In a recent study, researchers looked at statins and survival outcomes, along with potential side effects, in patients with metastatic renal cell carcinoma.
In a recent study, researchers looked at statins, which are commonly prescribed to lower cholesterol, and survival outcomes in patients with metastatic renal cell carcinoma. Statins can commonly cause myalgia, general aches in the muscles, says Rana McKay, of the Dana Farber Cancer Institute in Boston and who was involved with the study.
In McKay's analysis, statin users demonstrated an overall survival of 25.6 months compared with 18.9 months for non-users. This improvement was seen among patients receiving targeted therapy called VEGF or mTOR inhibitors. However, no benefit was seen among patients receiving interferon or cytokine-based therapies. Because of this, statin use may be synergistic with certain targeted therapies, but the potential side effects were a concern.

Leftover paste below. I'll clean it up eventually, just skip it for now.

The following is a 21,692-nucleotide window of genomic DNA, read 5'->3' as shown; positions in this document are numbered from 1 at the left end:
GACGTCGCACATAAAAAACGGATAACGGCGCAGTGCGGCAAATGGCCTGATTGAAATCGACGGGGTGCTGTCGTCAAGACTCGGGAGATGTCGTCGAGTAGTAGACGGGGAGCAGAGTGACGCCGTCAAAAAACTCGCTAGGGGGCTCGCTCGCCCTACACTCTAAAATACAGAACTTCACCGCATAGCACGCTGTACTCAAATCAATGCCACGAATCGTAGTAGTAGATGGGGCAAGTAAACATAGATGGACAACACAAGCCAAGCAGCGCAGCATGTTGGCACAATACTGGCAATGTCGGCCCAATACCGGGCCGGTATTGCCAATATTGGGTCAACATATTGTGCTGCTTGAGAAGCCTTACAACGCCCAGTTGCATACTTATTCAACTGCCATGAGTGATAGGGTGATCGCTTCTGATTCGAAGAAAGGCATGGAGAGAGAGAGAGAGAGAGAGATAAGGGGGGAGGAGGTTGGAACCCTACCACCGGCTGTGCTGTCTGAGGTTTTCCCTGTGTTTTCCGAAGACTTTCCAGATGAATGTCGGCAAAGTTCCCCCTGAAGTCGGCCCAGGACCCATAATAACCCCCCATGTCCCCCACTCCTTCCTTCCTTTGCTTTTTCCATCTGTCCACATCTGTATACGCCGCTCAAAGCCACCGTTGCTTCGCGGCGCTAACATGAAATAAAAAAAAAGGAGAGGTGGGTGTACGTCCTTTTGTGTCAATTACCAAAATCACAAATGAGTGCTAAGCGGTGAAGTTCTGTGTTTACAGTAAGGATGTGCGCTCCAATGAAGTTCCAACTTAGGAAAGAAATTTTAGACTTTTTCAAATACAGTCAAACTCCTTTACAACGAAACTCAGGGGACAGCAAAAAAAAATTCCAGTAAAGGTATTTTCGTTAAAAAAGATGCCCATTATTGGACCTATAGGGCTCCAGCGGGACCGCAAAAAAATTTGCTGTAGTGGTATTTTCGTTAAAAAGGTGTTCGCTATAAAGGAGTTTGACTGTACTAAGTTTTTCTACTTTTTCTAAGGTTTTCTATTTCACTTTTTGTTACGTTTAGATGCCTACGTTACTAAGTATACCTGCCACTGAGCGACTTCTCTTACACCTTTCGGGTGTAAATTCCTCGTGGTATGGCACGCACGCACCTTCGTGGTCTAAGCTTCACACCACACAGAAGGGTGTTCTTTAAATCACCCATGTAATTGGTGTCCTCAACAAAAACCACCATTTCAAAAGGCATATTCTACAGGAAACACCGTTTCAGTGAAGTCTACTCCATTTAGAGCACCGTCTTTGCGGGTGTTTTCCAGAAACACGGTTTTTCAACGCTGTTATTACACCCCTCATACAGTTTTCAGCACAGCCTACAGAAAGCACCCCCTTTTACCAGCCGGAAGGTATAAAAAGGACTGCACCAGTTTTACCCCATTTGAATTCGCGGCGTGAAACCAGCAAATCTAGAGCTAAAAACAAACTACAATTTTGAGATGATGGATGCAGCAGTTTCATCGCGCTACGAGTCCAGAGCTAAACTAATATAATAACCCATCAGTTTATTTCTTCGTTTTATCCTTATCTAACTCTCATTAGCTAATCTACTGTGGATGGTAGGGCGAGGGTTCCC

"In the severe setting, [they] can actually cause inflammation in the muscles," she says. "Additionally, statins can cause liver dysfunction, and so, especially in use with these targeted agents, liver function tests need to be performed regularly."
Results of the analysis found that the rate of inflammation of the muscles and elevated liver markers were low and similar between patients receiving statins and those who did not.